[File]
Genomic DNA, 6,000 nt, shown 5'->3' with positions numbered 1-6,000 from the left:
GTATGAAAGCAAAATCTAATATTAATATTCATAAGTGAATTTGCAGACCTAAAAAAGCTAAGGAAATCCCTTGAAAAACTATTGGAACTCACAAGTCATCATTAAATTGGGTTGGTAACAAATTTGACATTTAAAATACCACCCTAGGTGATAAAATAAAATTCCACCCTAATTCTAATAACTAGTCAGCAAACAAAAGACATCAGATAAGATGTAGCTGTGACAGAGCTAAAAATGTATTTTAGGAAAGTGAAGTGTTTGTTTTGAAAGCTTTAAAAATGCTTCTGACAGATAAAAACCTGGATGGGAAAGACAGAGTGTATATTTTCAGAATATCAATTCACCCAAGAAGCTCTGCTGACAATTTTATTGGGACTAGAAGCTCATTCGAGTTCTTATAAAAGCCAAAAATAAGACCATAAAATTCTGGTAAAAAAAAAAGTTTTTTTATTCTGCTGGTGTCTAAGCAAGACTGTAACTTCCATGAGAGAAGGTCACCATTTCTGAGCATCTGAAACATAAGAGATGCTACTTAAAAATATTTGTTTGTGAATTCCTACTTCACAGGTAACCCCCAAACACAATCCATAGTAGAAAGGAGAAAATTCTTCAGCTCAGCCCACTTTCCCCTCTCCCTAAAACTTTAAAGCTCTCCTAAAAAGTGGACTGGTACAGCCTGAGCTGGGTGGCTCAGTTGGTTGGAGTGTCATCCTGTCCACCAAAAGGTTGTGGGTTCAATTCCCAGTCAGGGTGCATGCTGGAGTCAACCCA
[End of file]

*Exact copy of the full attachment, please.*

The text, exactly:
Genomic DNA, 6,000 nt, shown 5'->3' with positions numbered 1-6,000 from the left:
GTATGAAAGCAAAATCTAATATTAATATTCATAAGTGAATTTGCAGACCTAAAAAAGCTAAGGAAATCCCTTGAAAAACTATTGGAACTCACAAGTCATCATTAAATTGGGTTGGTAACAAATTTGACATTTAAAATACCACCCTAGGTGATAAAATAAAATTCCACCCTAATTCTAATAACTAGTCAGCAAACAAAAGACATCAGATAAGATGTAGCTGTGACAGAGCTAAAAATGTATTTTAGGAAAGTGAAGTGTTTGTTTTGAAAGCTTTAAAAATGCTTCTGACAGATAAAAACCTGGATGGGAAAGACAGAGTGTATATTTTCAGAATATCAATTCACCCAAGAAGCTCTGCTGACAATTTTATTGGGACTAGAAGCTCATTCGAGTTCTTATAAAAGCCAAAAATAAGACCATAAAATTCTGGTAAAAAAAAAAGTTTTTTTATTCTGCTGGTGTCTAAGCAAGACTGTAACTTCCATGAGAGAAGGTCACCATTTCTGAGCATCTGAAACATAAGAGATGCTACTTAAAAATATTTGTTTGTGAATTCCTACTTCACAGGTAACCCCCAAACACAATCCATAGTAGAAAGGAGAAAATTCTTCAGCTCAGCCCACTTTCCCCTCTCCCTAAAACTTTAAAGCTCTCCTAAAAAGTGGACTGGTACAGCCTGAGCTGGGTGGCTCAGTTGGTTGGAGTGTCATCCTGTCCACCAAAAGGTTGTGGGTTCAATTCCCAGTCAGGGTGCATGCTGGAGTCAACCCA